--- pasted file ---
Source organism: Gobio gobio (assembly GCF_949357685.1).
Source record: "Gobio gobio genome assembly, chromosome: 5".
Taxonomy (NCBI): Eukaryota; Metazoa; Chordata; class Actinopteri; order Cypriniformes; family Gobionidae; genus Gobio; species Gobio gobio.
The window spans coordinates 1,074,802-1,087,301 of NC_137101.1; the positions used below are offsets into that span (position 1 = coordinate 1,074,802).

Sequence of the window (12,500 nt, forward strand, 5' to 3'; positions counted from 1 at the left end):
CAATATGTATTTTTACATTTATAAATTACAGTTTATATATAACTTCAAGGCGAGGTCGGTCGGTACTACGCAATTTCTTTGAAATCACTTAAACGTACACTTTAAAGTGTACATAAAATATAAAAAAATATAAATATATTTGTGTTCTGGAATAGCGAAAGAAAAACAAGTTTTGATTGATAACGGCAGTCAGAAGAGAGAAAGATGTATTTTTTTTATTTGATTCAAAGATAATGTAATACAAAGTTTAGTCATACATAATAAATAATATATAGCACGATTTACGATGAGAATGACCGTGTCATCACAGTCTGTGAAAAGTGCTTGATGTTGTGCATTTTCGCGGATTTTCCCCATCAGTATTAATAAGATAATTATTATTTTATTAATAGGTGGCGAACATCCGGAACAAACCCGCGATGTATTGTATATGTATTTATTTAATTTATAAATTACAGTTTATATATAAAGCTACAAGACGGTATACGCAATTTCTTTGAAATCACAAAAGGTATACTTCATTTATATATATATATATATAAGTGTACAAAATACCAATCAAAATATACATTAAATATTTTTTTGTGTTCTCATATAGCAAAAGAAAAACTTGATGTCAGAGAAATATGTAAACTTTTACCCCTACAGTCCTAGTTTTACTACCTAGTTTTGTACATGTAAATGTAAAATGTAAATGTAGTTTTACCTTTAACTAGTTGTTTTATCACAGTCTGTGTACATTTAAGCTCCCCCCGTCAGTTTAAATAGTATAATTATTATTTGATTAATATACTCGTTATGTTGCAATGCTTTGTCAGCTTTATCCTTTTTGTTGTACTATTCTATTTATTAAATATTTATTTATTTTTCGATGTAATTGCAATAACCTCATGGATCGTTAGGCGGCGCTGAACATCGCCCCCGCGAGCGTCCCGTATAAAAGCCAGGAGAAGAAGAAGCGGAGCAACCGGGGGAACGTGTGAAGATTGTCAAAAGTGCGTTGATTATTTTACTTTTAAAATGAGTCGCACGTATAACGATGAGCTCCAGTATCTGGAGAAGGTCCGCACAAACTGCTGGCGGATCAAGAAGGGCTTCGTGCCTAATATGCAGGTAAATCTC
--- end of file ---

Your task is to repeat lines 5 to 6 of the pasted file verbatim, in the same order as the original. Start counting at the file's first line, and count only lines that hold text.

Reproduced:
Sequence of the window (12,500 nt, forward strand, 5' to 3'; positions counted from 1 at the left end):
CAATATGTATTTTTACATTTATAAATTACAGTTTATATATAACTTCAAGGCGAGGTCGGTCGGTACTACGCAATTTCTTTGAAATCACTTAAACGTACACTTTAAAGTGTACATAAAATATAAAAAAATATAAATATATTTGTGTTCTGGAATAGCGAAAGAAAAACAAGTTTTGATTGATAACGGCAGTCAGAAGAGAGAAAGATGTATTTTTTTTATTTGATTCAAAGATAATGTAATACAAAGTTTAGTCATACATAATAAATAATATATAGCACGATTTACGATGAGAATGACCGTGTCATCACAGTCTGTGAAAAGTGCTTGATGTTGTGCATTTTCGCGGATTTTCCCCATCAGTATTAATAAGATAATTATTATTTTATTAATAGGTGGCGAACATCCGGAACAAACCCGCGATGTATTGTATATGTATTTATTTAATTTATAAATTACAGTTTATATATAAAGCTACAAGACGGTATACGCAATTTCTTTGAAATCACAAAAGGTATACTTCATTTATATATATATATATATAAGTGTACAAAATACCAATCAAAATATACATTAAATATTTTTTTGTGTTCTCATATAGCAAAAGAAAAACTTGATGTCAGAGAAATATGTAAACTTTTACCCCTACAGTCCTAGTTTTACTACCTAGTTTTGTACATGTAAATGTAAAATGTAAATGTAGTTTTACCTTTAACTAGTTGTTTTATCACAGTCTGTGTACATTTAAGCTCCCCCCGTCAGTTTAAATAGTATAATTATTATTTGATTAATATACTCGTTATGTTGCAATGCTTTGTCAGCTTTATCCTTTTTGTTGTACTATTCTATTTATTAAATATTTATTTATTTTTCGATGTAATTGCAATAACCTCATGGATCGTTAGGCGGCGCTGAACATCGCCCCCGCGAGCGTCCCGTATAAAAGCCAGGAGAAGAAGAAGCGGAGCAACCGGGGGAACGTGTGAAGATTGTCAAAAGTGCGTTGATTATTTTACTTTTAAAATGAGTCGCACGTATAACGATGAGCTCCAGTATCTGGAGAAGGTCCGCACAAACTGCTGGCGGATCAAGAAGGGCTTCGTGCCTAATATGCAGGTAAATCTC